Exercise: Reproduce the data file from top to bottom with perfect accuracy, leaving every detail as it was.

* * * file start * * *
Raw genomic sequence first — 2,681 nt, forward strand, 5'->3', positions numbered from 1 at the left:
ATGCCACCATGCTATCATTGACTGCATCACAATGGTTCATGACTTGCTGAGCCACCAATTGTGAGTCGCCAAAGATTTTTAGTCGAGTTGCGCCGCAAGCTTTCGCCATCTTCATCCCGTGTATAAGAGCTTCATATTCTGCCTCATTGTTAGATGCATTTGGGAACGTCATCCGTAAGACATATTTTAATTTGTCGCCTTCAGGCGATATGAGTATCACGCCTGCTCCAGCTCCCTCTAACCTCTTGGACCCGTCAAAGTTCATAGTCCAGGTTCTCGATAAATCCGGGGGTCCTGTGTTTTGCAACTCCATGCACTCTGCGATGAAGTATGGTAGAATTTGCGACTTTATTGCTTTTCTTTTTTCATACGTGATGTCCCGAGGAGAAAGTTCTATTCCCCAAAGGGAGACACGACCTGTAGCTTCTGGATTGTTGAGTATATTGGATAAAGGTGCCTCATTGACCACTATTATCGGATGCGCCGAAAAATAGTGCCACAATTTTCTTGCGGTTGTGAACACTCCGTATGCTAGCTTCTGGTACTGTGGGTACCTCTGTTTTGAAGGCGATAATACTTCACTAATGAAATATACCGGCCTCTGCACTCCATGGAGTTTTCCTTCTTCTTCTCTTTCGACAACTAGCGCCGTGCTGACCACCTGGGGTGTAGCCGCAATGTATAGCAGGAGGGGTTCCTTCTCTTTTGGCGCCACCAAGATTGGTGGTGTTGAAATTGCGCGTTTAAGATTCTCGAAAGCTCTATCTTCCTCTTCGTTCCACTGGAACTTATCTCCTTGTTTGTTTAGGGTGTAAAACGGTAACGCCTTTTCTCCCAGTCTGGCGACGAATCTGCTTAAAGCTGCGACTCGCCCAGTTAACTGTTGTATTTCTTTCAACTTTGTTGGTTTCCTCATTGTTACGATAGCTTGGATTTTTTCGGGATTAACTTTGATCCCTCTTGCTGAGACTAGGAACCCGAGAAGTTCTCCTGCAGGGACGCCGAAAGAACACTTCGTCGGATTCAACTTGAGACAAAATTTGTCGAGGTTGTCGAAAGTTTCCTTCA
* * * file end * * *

Raw genomic sequence first — 2,681 nt, forward strand, 5'->3', positions numbered from 1 at the left:
ATGCCACCATGCTATCATTGACTGCATCACAATGGTTCATGACTTGCTGAGCCACCAATTGTGAGTCGCCAAAGATTTTTAGTCGAGTTGCGCCGCAAGCTTTCGCCATCTTCATCCCGTGTATAAGAGCTTCATATTCTGCCTCATTGTTAGATGCATTTGGGAACGTCATCCGTAAGACATATTTTAATTTGTCGCCTTCAGGCGATATGAGTATCACGCCTGCTCCAGCTCCCTCTAACCTCTTGGACCCGTCAAAGTTCATAGTCCAGGTTCTCGATAAATCCGGGGGTCCTGTGTTTTGCAACTCCATGCACTCTGCGATGAAGTATGGTAGAATTTGCGACTTTATTGCTTTTCTTTTTTCATACGTGATGTCCCGAGGAGAAAGTTCTATTCCCCAAAGGGAGACACGACCTGTAGCTTCTGGATTGTTGAGTATATTGGATAAAGGTGCCTCATTGACCACTATTATCGGATGCGCCGAAAAATAGTGCCACAATTTTCTTGCGGTTGTGAACACTCCGTATGCTAGCTTCTGGTACTGTGGGTACCTCTGTTTTGAAGGCGATAATACTTCACTAATGAAATATACCGGCCTCTGCACTCCATGGAGTTTTCCTTCTTCTTCTCTTTCGACAACTAGCGCCGTGCTGACCACCTGGGGTGTAGCCGCAATGTATAGCAGGAGGGGTTCCTTCTCTTTTGGCGCCACCAAGATTGGTGGTGTTGAAATTGCGCGTTTAAGATTCTCGAAAGCTCTATCTTCCTCTTCGTTCCACTGGAACTTATCTCCTTGTTTGTTTAGGGTGTAAAACGGTAACGCCTTTTCTCCCAGTCTGGCGACGAATCTGCTTAAAGCTGCGACTCGCCCAGTTAACTGTTGTATTTCTTTCAACTTTGTTGGTTTCCTCATTGTTACGATAGCTTGGATTTTTTCGGGATTAACTTTGATCCCTCTTGCTGAGACTAGGAACCCGAGAAGTTCTCCTGCAGGGACGCCGAAAGAACACTTCGTCGGATTCAACTTGAGACAAAATTTGTCGAGGTTGTCGAAAGTTTCCTTCA